with recent light rain, the upper hay meadow exploded with waxcap mushrooms. 492 were counted in a detailed sweep across the part of the meadow contained within the mown path, so it’s likely that over 500 were at that time present within the whole roughly one acre field.
These would seem to weigh in at about 5 kg, and possibly represent about 500 Kg of below ground biomass of fungus. A huge additional carbon sink in a permanent pasture, but also wonderfully colourful, though in even modest length grass with an underlying mossy base layer typical of our damp upland meadows, one has to look quite closely to spot them all.
Mainly the Fibrous waxcap, Hygrocybe intermedia, there were also examples of the Golden, Hygrocybe chlorophana, Citrine, Hygrocybe citrinovirens, and Glutinous, Hygrocybe glutinipes, waxcap present, right at the beginning of the month.By the end of the month, more species were fruiting, with some in all of our 6 fields.Just as last year, the Asters and Sedums seem unusually late into flower, Aster x frikartii ‘Mönch’ really only beginning at the end of August, and still by early September, no honeybees visiting the just opening Sedum flowers, but still large numbers of butterflies and honeybees in the garden during sunny spells.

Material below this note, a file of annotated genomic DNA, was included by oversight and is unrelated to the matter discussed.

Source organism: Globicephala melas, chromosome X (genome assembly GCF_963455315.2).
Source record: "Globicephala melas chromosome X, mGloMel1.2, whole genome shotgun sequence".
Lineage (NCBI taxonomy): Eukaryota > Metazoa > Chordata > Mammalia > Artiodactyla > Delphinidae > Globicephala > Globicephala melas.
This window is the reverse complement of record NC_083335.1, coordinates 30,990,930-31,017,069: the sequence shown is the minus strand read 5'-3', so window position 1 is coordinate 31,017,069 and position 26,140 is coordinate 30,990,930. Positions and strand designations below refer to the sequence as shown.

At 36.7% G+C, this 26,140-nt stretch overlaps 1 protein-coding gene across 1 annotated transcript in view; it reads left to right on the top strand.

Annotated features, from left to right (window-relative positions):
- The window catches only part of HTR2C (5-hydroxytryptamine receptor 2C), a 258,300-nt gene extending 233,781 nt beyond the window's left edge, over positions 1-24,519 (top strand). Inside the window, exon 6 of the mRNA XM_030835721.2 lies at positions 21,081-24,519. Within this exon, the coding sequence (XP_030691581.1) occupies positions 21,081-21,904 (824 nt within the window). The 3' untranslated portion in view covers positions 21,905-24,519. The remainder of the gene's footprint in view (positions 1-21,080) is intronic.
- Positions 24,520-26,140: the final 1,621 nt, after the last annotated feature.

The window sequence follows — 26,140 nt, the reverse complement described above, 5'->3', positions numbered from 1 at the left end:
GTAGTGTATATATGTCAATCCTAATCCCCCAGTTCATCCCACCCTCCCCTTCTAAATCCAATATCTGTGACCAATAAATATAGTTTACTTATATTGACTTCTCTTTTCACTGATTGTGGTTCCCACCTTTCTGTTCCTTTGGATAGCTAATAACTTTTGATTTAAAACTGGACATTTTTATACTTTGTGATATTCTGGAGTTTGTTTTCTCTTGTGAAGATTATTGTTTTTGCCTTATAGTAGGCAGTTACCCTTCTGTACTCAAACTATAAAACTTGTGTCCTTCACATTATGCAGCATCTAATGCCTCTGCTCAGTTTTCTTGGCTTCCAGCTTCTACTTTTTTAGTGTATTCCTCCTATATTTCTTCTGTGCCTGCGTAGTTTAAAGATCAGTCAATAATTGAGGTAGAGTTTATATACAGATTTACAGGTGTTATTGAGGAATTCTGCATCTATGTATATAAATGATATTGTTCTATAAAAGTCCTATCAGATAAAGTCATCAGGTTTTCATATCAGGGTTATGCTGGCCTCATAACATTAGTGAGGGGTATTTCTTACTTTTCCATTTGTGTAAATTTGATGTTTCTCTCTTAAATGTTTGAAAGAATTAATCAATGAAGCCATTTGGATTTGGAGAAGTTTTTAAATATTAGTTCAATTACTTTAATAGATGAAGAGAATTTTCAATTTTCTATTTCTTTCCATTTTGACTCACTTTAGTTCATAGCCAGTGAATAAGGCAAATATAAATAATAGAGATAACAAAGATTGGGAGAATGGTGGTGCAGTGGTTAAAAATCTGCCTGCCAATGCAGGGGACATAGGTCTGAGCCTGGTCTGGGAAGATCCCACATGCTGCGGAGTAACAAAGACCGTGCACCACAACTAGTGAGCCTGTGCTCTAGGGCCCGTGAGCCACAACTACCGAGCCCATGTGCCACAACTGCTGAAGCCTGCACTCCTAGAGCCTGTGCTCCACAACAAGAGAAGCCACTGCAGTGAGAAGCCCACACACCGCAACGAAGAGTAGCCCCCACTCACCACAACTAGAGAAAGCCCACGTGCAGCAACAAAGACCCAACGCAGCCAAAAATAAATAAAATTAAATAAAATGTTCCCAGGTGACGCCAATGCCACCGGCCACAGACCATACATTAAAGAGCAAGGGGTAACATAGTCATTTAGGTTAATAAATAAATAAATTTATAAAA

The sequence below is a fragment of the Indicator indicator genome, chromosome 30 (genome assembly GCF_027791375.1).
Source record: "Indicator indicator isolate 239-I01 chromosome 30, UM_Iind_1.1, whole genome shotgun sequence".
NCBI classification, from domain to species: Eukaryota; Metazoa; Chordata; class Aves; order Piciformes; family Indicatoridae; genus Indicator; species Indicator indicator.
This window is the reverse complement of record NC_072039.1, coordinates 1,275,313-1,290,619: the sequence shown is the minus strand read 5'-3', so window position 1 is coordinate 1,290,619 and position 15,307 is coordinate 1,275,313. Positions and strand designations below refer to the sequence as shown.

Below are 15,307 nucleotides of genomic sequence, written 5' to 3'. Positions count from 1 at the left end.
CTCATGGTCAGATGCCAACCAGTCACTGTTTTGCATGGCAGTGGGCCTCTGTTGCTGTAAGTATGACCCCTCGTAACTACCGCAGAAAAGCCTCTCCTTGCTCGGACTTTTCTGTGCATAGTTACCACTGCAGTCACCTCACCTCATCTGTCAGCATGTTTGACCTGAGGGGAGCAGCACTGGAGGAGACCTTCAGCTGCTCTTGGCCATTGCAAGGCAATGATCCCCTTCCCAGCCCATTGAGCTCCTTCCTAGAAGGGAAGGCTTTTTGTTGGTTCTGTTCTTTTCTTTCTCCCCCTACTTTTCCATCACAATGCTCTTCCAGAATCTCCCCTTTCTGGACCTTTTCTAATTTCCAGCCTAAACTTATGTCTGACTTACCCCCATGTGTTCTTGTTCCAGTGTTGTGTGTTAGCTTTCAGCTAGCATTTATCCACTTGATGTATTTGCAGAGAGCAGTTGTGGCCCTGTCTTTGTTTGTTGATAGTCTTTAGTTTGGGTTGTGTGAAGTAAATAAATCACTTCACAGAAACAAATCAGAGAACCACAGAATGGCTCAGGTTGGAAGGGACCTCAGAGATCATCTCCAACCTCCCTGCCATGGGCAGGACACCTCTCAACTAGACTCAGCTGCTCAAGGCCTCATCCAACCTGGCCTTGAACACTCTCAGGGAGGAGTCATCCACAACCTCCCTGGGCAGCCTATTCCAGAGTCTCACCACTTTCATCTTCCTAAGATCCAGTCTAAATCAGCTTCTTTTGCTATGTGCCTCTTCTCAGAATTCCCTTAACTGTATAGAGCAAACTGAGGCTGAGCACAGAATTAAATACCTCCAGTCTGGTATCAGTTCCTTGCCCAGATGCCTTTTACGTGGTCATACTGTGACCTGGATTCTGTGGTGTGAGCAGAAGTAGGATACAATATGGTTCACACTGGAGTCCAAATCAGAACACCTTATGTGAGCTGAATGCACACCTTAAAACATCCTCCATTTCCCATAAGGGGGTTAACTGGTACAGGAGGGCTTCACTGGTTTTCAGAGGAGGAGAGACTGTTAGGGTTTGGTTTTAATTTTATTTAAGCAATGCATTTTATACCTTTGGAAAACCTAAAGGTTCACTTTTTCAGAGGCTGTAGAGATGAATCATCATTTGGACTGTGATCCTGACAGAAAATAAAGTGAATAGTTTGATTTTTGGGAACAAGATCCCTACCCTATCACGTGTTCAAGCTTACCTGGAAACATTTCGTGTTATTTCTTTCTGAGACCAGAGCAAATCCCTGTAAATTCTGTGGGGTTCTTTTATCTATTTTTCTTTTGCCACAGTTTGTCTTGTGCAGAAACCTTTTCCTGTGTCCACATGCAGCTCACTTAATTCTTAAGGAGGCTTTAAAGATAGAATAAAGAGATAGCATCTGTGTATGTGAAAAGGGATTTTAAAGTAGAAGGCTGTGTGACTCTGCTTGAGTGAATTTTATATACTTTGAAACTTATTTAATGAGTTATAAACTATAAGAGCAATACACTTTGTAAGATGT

After the initial lovely weather a period of sunshine and generally light rain with mild temperatures kept the weather quite benign, and then in the middle of the month a high pressure system built which gave us nearly a week of very warm and sunny weather.
The Cyclamen hederifolium were in full stride by this time of the month, and the annual big cut back also getting into gear. Always a wrench, but necessary in a wet climate garden heavily planted with spring bulbs.